Each summer, we hear about heartbreaking stories of children being left
alone in hot vehicles.
KidsAndCars.org reports that approximately 717 children lost their lives in this manner
between 1990 and 2013. In 2014 alone,
HLN reports 21 incidents of children dying of heatstroke after being left
inside a hot car. Two of those occurrences happened in Georgia.
In an effort to educate the public on hot car dangers, a Forsyth County
Sheriff’s deputy filmed himself being locked inside a vehicle. Deputy
Robin Regan documented being inside a car without air conditioning and
with the windows up. At the beginning of the demonstration, the interior
temperature was 96.7 degrees. After only seven minutes, the temperature
inside the car reached 101 degrees. At the 20 minute mark, Regan exited
the vehicle after measuring the temperature at 124.1 degrees. His heart
rate upon exiting the vehicle was 151 beats per minute and he felt ill
the remainder of the day. At one point during the experiment, the camera
and electronics inside the car stopped working due to the heat. Deputy
Regan’s video has now gone viral and has been viewed more than 4
The purpose of this experiment was to demonstrate just how hot the interior
of a vehicle can become in a small amount of time. Studies have shown
that it takes very little time for a vehicle’s interior temperature
to rise, and that slightly opening or tinting windows does little to help
regulate those temperatures.
Children are at higher risk in a hot vehicle than adults because their
bodies heat up much faster. This is attributed to their bodies’
internal cooling system, or sweating, which is not as effective in a child’s
body as it is in an adult’s. The smaller amount of skin on a child’s
body allows less area for sweat to evaporate and cool internal temperatures.
Once a child’s body temperature reaches 104°F, their organs
begin shutting down. At 107°F, death is imminent. These types of conditions
aren’t found only in hotter, southern states in the summer, though.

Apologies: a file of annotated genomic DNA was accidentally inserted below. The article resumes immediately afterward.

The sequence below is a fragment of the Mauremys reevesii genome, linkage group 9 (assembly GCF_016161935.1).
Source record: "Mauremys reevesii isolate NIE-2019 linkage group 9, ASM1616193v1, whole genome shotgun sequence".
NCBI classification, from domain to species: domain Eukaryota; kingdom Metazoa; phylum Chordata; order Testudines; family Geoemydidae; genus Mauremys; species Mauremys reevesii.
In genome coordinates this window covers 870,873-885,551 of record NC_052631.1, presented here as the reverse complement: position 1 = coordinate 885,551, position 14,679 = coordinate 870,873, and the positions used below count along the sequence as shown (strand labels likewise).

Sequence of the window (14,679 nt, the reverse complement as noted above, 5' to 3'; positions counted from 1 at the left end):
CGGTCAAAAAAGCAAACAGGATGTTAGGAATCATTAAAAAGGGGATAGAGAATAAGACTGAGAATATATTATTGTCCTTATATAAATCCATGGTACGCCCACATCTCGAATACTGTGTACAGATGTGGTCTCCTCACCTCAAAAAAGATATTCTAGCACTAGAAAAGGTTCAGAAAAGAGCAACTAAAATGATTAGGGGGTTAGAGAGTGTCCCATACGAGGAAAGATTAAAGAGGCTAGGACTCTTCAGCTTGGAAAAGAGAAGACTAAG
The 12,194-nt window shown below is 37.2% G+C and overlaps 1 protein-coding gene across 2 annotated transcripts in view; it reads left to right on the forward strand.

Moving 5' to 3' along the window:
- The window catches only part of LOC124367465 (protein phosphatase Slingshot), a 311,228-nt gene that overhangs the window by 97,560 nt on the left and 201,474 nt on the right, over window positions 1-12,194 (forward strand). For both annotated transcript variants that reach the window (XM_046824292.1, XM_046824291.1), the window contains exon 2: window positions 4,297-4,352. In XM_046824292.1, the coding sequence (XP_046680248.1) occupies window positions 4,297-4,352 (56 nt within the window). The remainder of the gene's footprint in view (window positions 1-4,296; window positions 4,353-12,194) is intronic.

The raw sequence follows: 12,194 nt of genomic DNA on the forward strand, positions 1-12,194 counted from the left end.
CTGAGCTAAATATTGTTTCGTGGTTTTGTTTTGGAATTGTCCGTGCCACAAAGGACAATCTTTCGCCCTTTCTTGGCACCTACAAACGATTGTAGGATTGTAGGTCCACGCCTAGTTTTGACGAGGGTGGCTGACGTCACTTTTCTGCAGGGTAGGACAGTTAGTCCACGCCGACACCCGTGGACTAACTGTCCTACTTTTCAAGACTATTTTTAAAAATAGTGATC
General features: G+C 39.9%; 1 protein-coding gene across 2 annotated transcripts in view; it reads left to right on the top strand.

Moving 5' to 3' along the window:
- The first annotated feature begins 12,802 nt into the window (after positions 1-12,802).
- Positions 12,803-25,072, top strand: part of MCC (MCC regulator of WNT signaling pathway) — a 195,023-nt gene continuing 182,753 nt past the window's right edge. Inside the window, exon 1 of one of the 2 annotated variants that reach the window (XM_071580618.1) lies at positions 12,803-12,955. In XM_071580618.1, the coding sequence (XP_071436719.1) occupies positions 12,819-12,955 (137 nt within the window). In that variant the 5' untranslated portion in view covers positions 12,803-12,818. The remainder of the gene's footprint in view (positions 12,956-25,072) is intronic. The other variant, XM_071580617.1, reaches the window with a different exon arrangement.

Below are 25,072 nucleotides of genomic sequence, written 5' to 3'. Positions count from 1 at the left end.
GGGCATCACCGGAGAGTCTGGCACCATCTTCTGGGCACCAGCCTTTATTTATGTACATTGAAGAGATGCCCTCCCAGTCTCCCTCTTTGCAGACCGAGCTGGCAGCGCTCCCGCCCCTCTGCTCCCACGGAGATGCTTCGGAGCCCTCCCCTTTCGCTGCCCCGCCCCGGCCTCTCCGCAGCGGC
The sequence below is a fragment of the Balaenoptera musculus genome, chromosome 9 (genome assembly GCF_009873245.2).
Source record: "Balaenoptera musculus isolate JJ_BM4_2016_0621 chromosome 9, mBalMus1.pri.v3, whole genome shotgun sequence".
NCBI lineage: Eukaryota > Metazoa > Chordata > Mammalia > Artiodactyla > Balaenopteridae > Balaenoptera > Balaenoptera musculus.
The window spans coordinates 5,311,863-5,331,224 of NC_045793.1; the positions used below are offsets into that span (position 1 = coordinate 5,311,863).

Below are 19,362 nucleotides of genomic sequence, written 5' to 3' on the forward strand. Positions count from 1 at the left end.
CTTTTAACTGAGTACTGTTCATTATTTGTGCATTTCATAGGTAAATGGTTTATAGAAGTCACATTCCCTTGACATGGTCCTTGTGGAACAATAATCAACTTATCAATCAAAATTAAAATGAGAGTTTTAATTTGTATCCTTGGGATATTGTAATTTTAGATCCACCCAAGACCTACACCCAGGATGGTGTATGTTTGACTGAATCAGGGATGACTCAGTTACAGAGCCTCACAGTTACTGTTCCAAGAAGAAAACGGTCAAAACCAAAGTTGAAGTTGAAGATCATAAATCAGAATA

Heatstroke deaths from being inside vehicles have occurred throughout
the year and in every U.S. state, so regardless of where you are located,
it is never safe to leave a child inside a vehicle alone or without air
Of the children who lost their lives in hot vehicles, approximately 20%
were left in the car knowingly. Many parents thought their child would
be ok in the car while they ran a “quick” errand, but were
mistaken. About 30% of those children who died of heatstroke in a vehicle
entered the car without an adult realizing they had done so. The remaining
52% of children left in hot vehicles were accidents.
6 Tips to Not Forget Your Child in a Hot Car
“Accidental” occurrences may be hard to believe, but they happen
quite often and are easier to do than you’d think. For this reason,
we’ve provided a list of six steps to help drivers remember a child
in the backseat:
- If your routine changes, be extra attentive. The chances of accidentally
leaving a child in the car increase when routine deviates.
- Put a diaper bag or toy in the front seat of your car to remind you of
- Leave an important item, such as your purse or cell phone, in the backseat.
You’ll need these items every time you exit the vehicle, which will
force you to look in the back seat.
- Locate the car seat in the middle of the backseat, as opposed to behind
the driver. This makes it easier to see your child.
- Establish a system with your day care or other child-care provider. For
instance, make sure the caregiver knows to call you if your child is ever
not dropped off on time.
- "Look Before You Lock” – every single time. Make it a
habit to check the backseat of your vehicle before you exit the car.
These tips are also important to go over with others who drive your child,
such as partners, babysitters, and other family members.